$ less /proc/meminfo
Show amount of free and used memory in the Ubuntu Linux system:

## Display the amount of memory in megabytes ##
free -m
## Display the amount of memory in gigabytes ##
free -g 
## Display the amount of memory in terabytes ##
free --tera
## Display human readable output ##
free -h

Show the Ubuntu Linux system swap space usage

Try the following swapon command and other commands:
$ swapon -s
$ cat /proc/swaps
$ cat /proc/meminfo
$ top
$ vmstat
$ for file in /proc/*/status ; do awk '/VmSwap|Name/{printf $2 " " $3}END{ print ""}' $file; done | sort -k 2 -n -r | less
$ smem

See my page “How To Check Swap Usage Size and Utilization in Linux” for more info.

Show the system virtual memory statistics

Use the vmstat command command on Ubuntu server:
$ sudo vmstat
$ sudo vmstat 1
$ sudo vmstat 2

Finding the Ubuntu Linux distribution version and related information

Try the lsb_release command and other commands to check Ubuntu Linux version as follows:
$ lsb_release -a
Sample output indicating that I am using Ubuntu Linux 20.04.05 LTS:

No LSB modules are available.
Distributor ID:	Ubuntu
Description:	Ubuntu 20.04.5 LTS
Release:	20.04
Codename:	focal

Find the system kernel version number on Ubuntu

Type the uname command:
$ uname -r
$ uname -a

Finding the Ubuntu system kernel parameters

You need to query and print contains of the /proc/cmdline using the cat command (or use the bat command if you want to see fancy outputs):
$ cat /proc/cmdline
$ sysctl -a | more

Here is what I see:

 BOOT_IMAGE=/vmlinuz-5.15.0-46-generic root=/dev/mapper/vgubuntu-root ro quiet splash vt.handoff=7

Finding the system kernel architecture (32 bit or 64 bit)

Try the following commands:
$ uname -m
$ getconf LONG_BIT
$ arch

The 64 outputs measn I am using 64 bit CPU.

Find the system disk information

Show all installed disks and size using the following commands:
# fdisk -l | grep '^Disk /dev'

Listing all Linux partitions of disk named /dev/sda disk:

To read a disk label for /dev/sda:
# fdisk -l /dev/sda
To label a disk:
$ sudo fdisk /dev/sda
$ sudo e2label /dev/sda1
$ sudo cfdisk /dev/sda

Show block device attributes:

Try the blkid command:
# blkid

List all block devices:

Use the lsblk command on Ubuntu:
# lsblk

Display file system disk space usage:

Try the df command:
$ df
$ df -H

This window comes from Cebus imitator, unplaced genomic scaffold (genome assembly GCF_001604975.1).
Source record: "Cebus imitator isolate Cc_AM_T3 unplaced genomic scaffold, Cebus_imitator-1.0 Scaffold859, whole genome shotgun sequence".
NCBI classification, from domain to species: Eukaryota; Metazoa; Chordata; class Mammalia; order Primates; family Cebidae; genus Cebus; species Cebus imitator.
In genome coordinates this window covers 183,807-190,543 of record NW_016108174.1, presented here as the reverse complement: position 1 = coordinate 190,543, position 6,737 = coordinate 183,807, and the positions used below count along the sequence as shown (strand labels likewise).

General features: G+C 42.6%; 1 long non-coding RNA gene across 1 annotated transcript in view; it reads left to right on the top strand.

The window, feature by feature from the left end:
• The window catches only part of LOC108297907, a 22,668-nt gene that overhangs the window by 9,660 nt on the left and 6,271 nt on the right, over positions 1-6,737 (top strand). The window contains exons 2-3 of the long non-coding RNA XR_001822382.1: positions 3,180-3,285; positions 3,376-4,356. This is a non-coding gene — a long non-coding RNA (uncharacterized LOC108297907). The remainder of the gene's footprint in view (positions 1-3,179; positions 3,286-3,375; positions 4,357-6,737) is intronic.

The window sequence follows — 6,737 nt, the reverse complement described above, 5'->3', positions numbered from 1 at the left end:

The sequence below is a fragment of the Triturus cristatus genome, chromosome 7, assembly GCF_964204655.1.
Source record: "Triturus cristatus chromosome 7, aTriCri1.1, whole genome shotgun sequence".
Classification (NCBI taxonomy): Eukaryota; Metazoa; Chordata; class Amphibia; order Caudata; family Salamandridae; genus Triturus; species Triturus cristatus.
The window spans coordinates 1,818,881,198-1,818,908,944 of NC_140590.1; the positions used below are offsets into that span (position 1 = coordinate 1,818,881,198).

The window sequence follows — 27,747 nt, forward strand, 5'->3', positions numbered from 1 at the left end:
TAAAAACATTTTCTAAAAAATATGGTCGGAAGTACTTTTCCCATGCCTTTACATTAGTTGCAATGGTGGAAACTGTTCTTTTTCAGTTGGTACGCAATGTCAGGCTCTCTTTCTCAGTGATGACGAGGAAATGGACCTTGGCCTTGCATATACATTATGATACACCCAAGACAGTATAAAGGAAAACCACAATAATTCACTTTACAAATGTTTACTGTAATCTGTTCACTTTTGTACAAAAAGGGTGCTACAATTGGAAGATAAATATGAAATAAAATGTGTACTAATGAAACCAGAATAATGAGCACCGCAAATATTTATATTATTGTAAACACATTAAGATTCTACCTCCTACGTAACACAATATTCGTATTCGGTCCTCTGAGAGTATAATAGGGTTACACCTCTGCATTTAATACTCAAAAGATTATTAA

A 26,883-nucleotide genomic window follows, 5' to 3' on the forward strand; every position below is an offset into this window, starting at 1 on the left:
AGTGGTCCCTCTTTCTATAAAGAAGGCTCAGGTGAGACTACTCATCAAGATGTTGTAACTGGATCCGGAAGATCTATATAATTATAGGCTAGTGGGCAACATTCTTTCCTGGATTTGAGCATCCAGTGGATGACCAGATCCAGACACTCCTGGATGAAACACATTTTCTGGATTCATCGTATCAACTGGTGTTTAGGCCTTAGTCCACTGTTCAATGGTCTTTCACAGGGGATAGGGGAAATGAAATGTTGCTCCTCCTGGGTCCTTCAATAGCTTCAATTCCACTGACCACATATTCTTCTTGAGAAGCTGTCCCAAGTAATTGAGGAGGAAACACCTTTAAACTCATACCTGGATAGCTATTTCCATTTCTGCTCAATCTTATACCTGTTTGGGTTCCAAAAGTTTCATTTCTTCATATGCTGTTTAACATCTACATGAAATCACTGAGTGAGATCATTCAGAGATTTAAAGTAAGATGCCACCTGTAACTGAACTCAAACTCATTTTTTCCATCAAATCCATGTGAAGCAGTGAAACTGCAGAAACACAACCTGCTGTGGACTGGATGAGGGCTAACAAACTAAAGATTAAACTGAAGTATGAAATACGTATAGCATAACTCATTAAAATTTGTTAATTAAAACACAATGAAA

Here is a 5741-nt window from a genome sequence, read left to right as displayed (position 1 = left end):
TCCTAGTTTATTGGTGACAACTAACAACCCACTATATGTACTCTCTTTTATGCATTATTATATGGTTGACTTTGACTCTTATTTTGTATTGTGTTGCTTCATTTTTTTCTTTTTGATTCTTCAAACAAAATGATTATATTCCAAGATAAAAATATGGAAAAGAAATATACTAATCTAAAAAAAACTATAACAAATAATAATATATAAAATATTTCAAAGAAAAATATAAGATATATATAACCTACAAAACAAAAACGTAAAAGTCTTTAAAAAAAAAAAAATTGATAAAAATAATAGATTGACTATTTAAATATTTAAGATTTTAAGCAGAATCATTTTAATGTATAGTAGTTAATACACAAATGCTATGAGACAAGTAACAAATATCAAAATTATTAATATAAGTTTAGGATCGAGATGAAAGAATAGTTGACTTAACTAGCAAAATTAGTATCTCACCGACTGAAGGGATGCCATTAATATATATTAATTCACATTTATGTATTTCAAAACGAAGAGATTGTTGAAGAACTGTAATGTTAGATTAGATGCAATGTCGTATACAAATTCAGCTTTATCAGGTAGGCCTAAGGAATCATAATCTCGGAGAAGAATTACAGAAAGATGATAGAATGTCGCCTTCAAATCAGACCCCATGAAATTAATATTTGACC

$ df -HT

Estimate file space usage:

Use the du command:
$ du
$ du /home

Display mounted file system on Ubuntu:

Use the following mount command:
$ cat /proc/mount
$ mount
# filter out result #
$ mount | grep 'ext4'

/dev/mapper/vgubuntu-root on / type ext4 (rw,relatime,errors=remount-ro)
/dev/nvme0n1p2 on /boot type ext4 (rw,relatime)

Display SCSI devices (or hosts) and their attributes on Linux:

Use the lsscsi command:
$ lsscsi

Display I/O statistics

Try the iostat command $ sudo iostat
$ sudo iostat 2

See “How do I find out Linux Disk utilization and I/O usage?” page for further infomation about disk I/O under Linux.

Finding out the system PCI devices information

Try the lspci command:
$ lspci
$ lspci -vt
$ lspci | grep -i 'something'
$ lspci -vvvn| less

Find the system USB devices information

Use the lsusb command:
$ lsusb
[nixuer]lsusb -vt

/:  Bus 04.Port 1: Dev 1, Class=root_hub, Driver=xhci_hcd/2p, 10000M
    ID 1d6b:0003 Linux Foundation 3.0 root hub
    |__ Port 1: Dev 2, If 0, Class=Hub, Driver=hub/4p, 5000M
        ID 2109:0813 VIA Labs, Inc. 
/:  Bus 03.Port 1: Dev 1, Class=root_hub, Driver=xhci_hcd/2p, 480M
    ID 1d6b:0002 Linux Foundation 2.0 root hub
/:  Bus 02.Port 1: Dev 1, Class=root_hub, Driver=xhci_hcd/10p, 10000M
    ID 1d6b:0003 Linux Foundation 3.0 root hub
/:  Bus 01.Port 1: Dev 1, Class=root_hub, Driver=xhci_hcd/16p, 480M
    ID 1d6b:0002 Linux Foundation 2.0 root hub
    |__ Port 1: Dev 2, If 1, Class=Human Interface Device, Driver=usbhid, 1.5M
        ID 045e:082c Microsoft Corp. 
    |__ Port 1: Dev 2, If 0, Class=Human Interface Device, Driver=usbhid, 1.5M
        ID 045e:082c Microsoft Corp. 
    |__ Port 4: Dev 3, If 0, Class=Hub, Driver=hub/4p, 480M
        ID 2109:2813 VIA Labs, Inc. 
        |__ Port 4: Dev 5, If 0, Class=Hub, Driver=hub/4p, 480M
            ID 1a40:0101 Terminus Technology Inc. Hub
            |__ Port 1: Dev 7, If 0, Class=, Driver=, 480M
                ID 2109:0102 VIA Labs, Inc. 
    |__ Port 9: Dev 4, If 0, Class=Vendor Specific Class, Driver=, 12M
        ID 06cb:00bd Synaptics, Inc. 
    |__ Port 14: Dev 6, If 0, Class=Wireless, Driver=btusb, 12M
        ID 8087:0029 Intel Corp. 
    |__ Port 14: Dev 6, If 1, Class=Wireless, Driver=btusb, 12M
        ID 8087:0029 Intel Corp. 

Find the system Wireless devices information

Try the following commands:
$ iwconfig
$ watch -n 1 cat /proc/net/wireless
$ wavemon

See the following tutorials for more info:

Find the system VGA/Graphics devices information

Want to see Linux GPU info? Try:
$ lspci | grep -i vga
$ lspci -vvnn | grep VGA

$ sudo lshw -class display

Find the system NVIDIA Graphics devices information

The following commands only works with Nvidia’s binary Linux driver:
$ nvidia-smi
$ nvidia-settings

Find the system AMD/ATI Graphics devices information

The following command only works with AMD’s binary Linux driver called catalyst:
$ fglrxinfo

Which version of Unity am I running?

$ unity --version
However, unity is no loger default on the Ubuntu desktop. Therefore, try the following command to print GNOME version:
$ gnome-shell --version
Look like I am using version 3.36.9:

GNOME Shell 3.36.9

Find the system audio devices information

Use the following commands:
$ lspci | grep -i audio
$ cat /proc/asound/cards
$ arecord -l
It seems I have Intel audio device:

**** List of CAPTURE Hardware Devices ****
card 0: PCH [HDA Intel PCH], device 0: CX8070 Analog [CX8070 Analog]
  Subdevices: 1/1